You are probably aware of my penchant for all things edible. The lack of spring rain this year has left the blooms on my fruit trees longer than in many years, and they are beautiful.
But even more impressive are the flowering trees and shrubs. Here are several flowering cherries in my neighborhood that I have long admired, and this year the petals are on the trees instead of in the puddles below them.
Yes, flowering fruit trees produce blossoms- not fruit. But the flowers are more prolific, and usually stay on the trees longer than on their fruit producing relatives. Flowering pear, plum, cherry, and quince are all in the same category of blossom density as the cherries- they just don't have a festival named after them, or a capital (Washington D.C.) festooned with them.
If you want a flowering win - win - win situation consider a crabapple. Their blooms are often a beautiful pink, the leaves have a purple tint, and the small fruit is a favorite treat for local birds.
Forsythia are still blooming in their brilliant yellow this year too, and are often one of the first colorful plants of spring.
Other flowering trees Can provide color in your yard right through summer. The golden chain has amazing hanging blossoms. Flowering Dogwoods - both pink and white - have small blooms but large bracts that provide their color.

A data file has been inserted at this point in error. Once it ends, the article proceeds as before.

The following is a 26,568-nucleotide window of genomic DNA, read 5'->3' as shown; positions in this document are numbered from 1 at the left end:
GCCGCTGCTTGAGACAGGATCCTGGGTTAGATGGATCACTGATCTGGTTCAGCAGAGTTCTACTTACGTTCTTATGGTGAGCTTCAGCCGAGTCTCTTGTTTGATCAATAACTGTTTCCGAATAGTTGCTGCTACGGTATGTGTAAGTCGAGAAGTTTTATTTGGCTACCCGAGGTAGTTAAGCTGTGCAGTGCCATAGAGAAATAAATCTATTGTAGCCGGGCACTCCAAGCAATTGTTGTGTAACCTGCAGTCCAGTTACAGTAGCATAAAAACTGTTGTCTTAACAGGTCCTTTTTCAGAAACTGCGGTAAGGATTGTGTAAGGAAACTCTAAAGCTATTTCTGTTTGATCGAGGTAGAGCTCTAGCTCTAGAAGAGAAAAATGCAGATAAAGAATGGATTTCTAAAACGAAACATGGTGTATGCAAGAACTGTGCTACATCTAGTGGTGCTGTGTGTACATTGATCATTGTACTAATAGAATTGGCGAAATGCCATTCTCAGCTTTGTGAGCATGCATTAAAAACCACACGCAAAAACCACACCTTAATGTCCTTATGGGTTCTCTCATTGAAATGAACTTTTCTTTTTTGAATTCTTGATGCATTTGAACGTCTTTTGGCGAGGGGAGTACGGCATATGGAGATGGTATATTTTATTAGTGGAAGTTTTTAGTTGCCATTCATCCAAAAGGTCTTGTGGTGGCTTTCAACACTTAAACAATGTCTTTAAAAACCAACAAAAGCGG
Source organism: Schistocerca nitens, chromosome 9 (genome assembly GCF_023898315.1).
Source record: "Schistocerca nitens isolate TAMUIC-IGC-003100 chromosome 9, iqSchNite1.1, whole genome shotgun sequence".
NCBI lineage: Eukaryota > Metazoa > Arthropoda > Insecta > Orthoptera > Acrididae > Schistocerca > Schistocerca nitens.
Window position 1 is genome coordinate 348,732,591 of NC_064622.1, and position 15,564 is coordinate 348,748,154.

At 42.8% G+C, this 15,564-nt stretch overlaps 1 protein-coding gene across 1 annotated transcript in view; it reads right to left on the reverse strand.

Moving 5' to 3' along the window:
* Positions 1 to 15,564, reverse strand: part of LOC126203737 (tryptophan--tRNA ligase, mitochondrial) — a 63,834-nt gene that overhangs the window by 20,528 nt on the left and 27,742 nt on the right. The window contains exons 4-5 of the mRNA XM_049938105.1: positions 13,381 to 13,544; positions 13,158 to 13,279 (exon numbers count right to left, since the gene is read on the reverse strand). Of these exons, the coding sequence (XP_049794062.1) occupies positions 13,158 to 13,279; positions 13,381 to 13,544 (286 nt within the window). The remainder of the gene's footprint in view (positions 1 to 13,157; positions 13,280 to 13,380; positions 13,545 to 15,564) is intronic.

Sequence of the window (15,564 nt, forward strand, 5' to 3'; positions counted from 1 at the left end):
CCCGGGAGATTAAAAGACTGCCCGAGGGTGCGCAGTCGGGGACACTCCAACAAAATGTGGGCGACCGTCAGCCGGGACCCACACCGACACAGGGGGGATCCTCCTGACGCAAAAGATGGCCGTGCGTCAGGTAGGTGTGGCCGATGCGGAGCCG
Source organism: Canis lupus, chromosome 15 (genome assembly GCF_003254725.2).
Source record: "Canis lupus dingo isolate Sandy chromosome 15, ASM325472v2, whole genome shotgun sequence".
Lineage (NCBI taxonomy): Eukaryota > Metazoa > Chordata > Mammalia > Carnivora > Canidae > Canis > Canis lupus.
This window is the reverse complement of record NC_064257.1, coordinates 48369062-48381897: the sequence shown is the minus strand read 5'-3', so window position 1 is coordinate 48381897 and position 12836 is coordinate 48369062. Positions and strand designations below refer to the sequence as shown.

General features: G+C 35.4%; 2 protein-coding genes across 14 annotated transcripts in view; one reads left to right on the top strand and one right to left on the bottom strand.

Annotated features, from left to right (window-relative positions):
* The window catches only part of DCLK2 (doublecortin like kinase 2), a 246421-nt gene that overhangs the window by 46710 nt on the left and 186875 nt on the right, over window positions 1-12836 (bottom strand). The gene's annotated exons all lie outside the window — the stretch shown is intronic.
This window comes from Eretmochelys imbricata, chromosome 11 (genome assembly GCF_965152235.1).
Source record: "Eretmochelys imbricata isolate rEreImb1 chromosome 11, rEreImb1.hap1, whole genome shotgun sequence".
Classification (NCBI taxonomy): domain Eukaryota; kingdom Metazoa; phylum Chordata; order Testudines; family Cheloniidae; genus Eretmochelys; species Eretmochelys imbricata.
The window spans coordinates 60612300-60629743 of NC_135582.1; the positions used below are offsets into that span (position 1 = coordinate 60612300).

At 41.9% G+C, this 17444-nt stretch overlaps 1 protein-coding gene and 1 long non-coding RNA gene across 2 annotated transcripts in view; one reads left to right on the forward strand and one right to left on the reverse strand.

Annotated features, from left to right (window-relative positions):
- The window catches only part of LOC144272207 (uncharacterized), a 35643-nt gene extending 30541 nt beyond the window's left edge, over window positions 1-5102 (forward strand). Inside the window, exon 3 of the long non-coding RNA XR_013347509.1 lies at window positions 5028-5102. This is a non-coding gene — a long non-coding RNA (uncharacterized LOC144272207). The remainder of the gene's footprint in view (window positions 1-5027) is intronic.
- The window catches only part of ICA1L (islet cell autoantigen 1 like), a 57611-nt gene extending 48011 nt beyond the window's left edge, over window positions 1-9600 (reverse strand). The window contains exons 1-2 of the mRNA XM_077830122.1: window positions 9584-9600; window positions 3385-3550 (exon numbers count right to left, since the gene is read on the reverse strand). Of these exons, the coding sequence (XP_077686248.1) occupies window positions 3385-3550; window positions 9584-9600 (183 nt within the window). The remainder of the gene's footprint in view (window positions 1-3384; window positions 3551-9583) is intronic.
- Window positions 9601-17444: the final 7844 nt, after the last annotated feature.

Flowering hawthorns used to be widely planted in our area, but their sharp thorns, susceptibility to leaf blight, and invasive qualities have made them less common.
Mimosa trees have a fairy tale quality with their delicate blossoms, a pale smooth trunk, and canopy-like tree structure.
While edibles are also beautiful, and native trees are always best suited to our area, one or two plants that are just there to look good after a long gray winter can make a big difference in a yard and an attitude. See if you can frown while you're ten feet from a fully flowering cherry.
I'm John Fischer for KLCC's Good Gardening.
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